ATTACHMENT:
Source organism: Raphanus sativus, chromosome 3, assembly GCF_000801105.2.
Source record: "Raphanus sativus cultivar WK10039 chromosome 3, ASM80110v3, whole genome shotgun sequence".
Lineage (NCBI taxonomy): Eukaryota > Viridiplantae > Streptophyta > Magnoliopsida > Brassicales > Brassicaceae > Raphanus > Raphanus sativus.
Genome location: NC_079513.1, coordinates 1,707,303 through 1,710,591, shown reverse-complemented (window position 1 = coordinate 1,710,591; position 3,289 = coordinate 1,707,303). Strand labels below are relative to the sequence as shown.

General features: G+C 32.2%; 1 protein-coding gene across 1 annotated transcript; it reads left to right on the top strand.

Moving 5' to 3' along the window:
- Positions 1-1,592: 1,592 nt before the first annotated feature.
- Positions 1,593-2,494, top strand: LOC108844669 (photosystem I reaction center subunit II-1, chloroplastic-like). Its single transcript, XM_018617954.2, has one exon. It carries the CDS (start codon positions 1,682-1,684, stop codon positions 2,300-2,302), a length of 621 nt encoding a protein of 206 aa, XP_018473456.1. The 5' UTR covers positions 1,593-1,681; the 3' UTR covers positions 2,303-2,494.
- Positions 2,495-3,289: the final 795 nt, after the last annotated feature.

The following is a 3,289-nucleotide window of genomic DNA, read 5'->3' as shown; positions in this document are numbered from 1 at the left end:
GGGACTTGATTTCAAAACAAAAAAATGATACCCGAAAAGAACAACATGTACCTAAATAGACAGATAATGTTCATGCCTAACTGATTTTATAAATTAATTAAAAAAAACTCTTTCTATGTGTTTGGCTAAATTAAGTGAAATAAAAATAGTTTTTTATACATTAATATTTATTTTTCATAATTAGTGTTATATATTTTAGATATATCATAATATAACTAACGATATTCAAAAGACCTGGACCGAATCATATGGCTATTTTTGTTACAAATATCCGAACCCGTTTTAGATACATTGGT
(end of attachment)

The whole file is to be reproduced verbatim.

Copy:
Source organism: Raphanus sativus, chromosome 3, assembly GCF_000801105.2.
Source record: "Raphanus sativus cultivar WK10039 chromosome 3, ASM80110v3, whole genome shotgun sequence".
Lineage (NCBI taxonomy): Eukaryota > Viridiplantae > Streptophyta > Magnoliopsida > Brassicales > Brassicaceae > Raphanus > Raphanus sativus.
Genome location: NC_079513.1, coordinates 1,707,303 through 1,710,591, shown reverse-complemented (window position 1 = coordinate 1,710,591; position 3,289 = coordinate 1,707,303). Strand labels below are relative to the sequence as shown.

General features: G+C 32.2%; 1 protein-coding gene across 1 annotated transcript; it reads left to right on the top strand.

Moving 5' to 3' along the window:
- Positions 1-1,592: 1,592 nt before the first annotated feature.
- Positions 1,593-2,494, top strand: LOC108844669 (photosystem I reaction center subunit II-1, chloroplastic-like). Its single transcript, XM_018617954.2, has one exon. It carries the CDS (start codon positions 1,682-1,684, stop codon positions 2,300-2,302), a length of 621 nt encoding a protein of 206 aa, XP_018473456.1. The 5' UTR covers positions 1,593-1,681; the 3' UTR covers positions 2,303-2,494.
- Positions 2,495-3,289: the final 795 nt, after the last annotated feature.

The following is a 3,289-nucleotide window of genomic DNA, read 5'->3' as shown; positions in this document are numbered from 1 at the left end:
GGGACTTGATTTCAAAACAAAAAAATGATACCCGAAAAGAACAACATGTACCTAAATAGACAGATAATGTTCATGCCTAACTGATTTTATAAATTAATTAAAAAAAACTCTTTCTATGTGTTTGGCTAAATTAAGTGAAATAAAAATAGTTTTTTATACATTAATATTTATTTTTCATAATTAGTGTTATATATTTTAGATATATCATAATATAACTAACGATATTCAAAAGACCTGGACCGAATCATATGGCTATTTTTGTTACAAATATCCGAACCCGTTTTAGATACATTGGT